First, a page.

Visual Studio 2017
Skyline requires Visual Studio 2017 to build. You can have multiple versions of Visual Studio on your computer, but the only version that can build Skyline is Visual Studio 2017.
You can use this or any Git client you like, as long as it provides C:\Program Files\Git\cmd\git.exe
Go to https://tortoisegit.org/download
Click on TortoiseGit 32-Bit for a 32-bit operating system or 64-Bit for a 64-bit operating system
Just accept the defaults during the installation.
If you don't already have a git.exe, let TortoiseGit help you download and install Git For Windows.
If you're installing Git For Windows, just accept the defaults. If it asks you for your GitHub login, provide that if you have one, or tell it you'll do that later.
it's recommended to edit your settings so that some commonly used operations are promoted to the main right click menu:
Create Branch, Log, Diff, Check for modifications, Add, and Switch/checkout
It's also recommended that you run this git command to set your CRLF defaults: "git config --global core.autocrlf true". Otherwise you may have the VS IDE Team Explorer window claiming a bunch of file changes that never happened, due to line ending changes.
- Go to http://www.matrixscience.com/msparser_download.html to register with Matrix Science
- They'll send you an email, follow the instructions to download v2.6 for windows, both 32 and 64 bit. You need at least the VS2015 folder (you probably don't have it if you are updating from the VS2013 build system).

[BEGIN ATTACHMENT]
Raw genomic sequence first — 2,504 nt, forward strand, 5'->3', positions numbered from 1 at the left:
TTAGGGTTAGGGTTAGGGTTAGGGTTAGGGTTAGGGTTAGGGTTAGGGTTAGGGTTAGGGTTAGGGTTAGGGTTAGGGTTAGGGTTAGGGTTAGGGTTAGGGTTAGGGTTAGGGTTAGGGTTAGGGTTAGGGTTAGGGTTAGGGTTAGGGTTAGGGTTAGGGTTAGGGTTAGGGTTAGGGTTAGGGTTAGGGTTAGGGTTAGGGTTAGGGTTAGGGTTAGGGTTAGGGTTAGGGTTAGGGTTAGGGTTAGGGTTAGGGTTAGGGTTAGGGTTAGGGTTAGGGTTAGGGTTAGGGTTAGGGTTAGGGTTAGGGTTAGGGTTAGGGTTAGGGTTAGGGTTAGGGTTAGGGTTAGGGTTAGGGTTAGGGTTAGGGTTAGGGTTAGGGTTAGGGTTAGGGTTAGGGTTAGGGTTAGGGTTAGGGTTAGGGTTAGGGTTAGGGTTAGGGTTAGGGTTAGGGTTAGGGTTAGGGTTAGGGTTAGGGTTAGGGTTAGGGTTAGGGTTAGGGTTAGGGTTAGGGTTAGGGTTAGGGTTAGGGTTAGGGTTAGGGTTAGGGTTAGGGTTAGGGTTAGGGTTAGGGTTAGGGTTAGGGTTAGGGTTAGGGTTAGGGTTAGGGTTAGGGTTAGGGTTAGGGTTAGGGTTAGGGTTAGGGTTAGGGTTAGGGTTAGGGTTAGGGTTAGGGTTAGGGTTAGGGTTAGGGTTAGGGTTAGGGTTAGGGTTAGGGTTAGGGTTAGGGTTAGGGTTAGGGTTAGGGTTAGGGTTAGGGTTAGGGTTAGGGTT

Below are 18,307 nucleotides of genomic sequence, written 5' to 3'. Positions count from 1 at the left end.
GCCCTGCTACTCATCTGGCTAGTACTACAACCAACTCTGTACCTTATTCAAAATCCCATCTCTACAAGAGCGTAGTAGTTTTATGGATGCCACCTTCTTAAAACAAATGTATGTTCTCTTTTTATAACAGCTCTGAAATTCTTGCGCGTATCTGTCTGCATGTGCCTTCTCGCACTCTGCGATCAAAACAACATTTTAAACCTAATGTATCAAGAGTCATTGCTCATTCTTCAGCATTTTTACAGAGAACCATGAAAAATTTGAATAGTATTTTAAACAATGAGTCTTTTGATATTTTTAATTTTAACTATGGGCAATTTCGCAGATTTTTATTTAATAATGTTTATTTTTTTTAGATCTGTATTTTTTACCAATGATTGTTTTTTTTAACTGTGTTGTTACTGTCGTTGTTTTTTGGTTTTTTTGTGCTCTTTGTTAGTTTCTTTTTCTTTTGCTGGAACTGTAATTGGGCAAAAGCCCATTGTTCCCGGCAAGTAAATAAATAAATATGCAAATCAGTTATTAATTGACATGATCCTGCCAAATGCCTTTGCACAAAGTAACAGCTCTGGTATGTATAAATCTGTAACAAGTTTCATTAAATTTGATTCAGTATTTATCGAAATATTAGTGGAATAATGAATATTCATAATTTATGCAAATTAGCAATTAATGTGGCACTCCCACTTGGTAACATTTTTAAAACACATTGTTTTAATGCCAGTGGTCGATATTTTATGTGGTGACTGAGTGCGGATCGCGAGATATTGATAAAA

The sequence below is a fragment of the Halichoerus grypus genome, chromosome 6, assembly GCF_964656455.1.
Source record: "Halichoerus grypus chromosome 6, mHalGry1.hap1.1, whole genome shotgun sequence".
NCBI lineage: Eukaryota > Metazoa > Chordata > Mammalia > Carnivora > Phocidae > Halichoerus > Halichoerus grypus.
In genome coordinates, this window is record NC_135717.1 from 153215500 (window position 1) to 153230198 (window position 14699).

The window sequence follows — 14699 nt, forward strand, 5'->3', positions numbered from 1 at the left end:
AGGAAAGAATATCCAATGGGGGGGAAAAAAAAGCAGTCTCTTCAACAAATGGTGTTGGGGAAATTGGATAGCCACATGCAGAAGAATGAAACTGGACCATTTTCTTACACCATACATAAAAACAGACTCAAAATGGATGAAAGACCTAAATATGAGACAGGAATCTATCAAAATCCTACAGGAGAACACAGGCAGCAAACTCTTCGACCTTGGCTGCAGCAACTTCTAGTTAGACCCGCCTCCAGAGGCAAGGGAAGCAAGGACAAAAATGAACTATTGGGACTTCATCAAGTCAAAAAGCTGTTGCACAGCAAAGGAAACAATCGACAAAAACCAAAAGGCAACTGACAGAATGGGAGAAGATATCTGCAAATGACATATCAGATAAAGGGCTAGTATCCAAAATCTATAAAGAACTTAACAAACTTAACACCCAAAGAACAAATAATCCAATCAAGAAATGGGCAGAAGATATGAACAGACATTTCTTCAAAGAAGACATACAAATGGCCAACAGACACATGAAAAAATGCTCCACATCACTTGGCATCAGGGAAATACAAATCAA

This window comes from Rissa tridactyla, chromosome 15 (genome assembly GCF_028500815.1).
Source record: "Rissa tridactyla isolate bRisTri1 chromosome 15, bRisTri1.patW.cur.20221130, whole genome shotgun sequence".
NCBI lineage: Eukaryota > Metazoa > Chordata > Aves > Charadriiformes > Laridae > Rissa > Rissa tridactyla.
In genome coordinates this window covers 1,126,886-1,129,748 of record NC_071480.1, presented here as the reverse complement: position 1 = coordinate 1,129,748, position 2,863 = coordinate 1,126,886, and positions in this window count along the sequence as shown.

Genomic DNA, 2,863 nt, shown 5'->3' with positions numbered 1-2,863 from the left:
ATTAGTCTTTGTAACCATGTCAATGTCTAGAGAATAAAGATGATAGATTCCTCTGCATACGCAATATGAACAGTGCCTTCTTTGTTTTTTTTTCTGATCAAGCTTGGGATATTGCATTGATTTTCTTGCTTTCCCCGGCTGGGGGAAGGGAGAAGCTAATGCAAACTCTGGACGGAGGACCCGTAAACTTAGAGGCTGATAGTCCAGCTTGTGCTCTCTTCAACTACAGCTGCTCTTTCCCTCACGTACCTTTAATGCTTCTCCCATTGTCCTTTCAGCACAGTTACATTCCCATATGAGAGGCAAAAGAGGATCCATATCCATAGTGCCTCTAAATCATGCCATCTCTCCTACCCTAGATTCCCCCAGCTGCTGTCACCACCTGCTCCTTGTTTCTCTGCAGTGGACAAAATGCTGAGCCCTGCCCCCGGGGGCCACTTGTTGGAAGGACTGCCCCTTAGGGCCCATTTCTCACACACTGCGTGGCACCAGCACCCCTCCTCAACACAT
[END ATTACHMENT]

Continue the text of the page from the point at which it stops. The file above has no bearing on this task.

- After downloading,and run each 7zip .exe as Administrator.
- Run (as administrator) the 32 bit self-extractor, extracting to "C:\Program Files (x86)\Matrix Science\Mascot Parser\"
Run (as administrator) the 64 bit self-extractor, extracting to "C:\Program Files\Matrix Science\Mascot Parser\"
Checking out Skyline (as part of ProteoWizard)
- Create a ‘Proteowizard’ folder somewhere (i.e. under I:\proj)
- Right-click in the folder and select Git Clone (if that's not there, you skipped TortoiseGit install)
- Under URL of repository, enter https://github.com/ProteoWizard/pwiz.git, and click OK
To Build Skyline and ProteoWizard
This step builds the ProteoWizard core library used by Skyline to read mass spec data, as well as Skyline itself, and runs tests on both. Once you've done this, as a Skyline developer you'll mostly work in the Visual Studio IDE. If you need to work on the ProteoWizard core, it's back to the bjam-based build system (though you can follow the debugger from Skyline into the pwiz core, if pwiz is built with the "debug" option).
In these instructions, <root> refers to that umbrella directory you set up earlier as an antivirus exclusion.
- In a command prompt, change directory to the root of the project that you cloned from github
- Create the batch file qb64.bat in this directory by creating a new file text file with a single line like:
quickbuild --i-agree-to-the-vendor-licenses -j4 toolset=msvc-14.1 address-model=64 --without-compassxtract %*
- Type qb64.bat in the command-line.\
- For the quickest possible build without tests type "qb64.bat pwiz_tools\Skyline//Skyline.exe"
- It will build, then you'll see lots of Skyline windows flashing by as the tests are run.
Test and Begin Skyline Development
Note that the first time you open Skyline.sln, you are likely to be asked to download and install an update dotNet package - do that.
- In Windows Explorer navigate to <root>\proj\Proteowizard\pwiz\pwiz_tools\Skyline
- Double-click Skyline.sln
- Be sure that your build configuration (x64) is set correctly.
- Make sure your test settings match your build configuration:
Test > Test Settings > Select Test Settings File
and browser for either TestSettings_x64.runsettings in the Skyline folder
- On the Tools menu, click Options, select Debugging, select General, and uncheck the 'Enable Just My Code (Managed only)' option.
- On the ReSharper menu, click Options, under Tools, select Unit Testing, and uncheck the 'Shadow-copy assemblies being tested' option.
- In the Test menu, choose Run and click All Tests in Solution
- Once all of the tests have passed, you are ready to explore the code, debug and implement new features.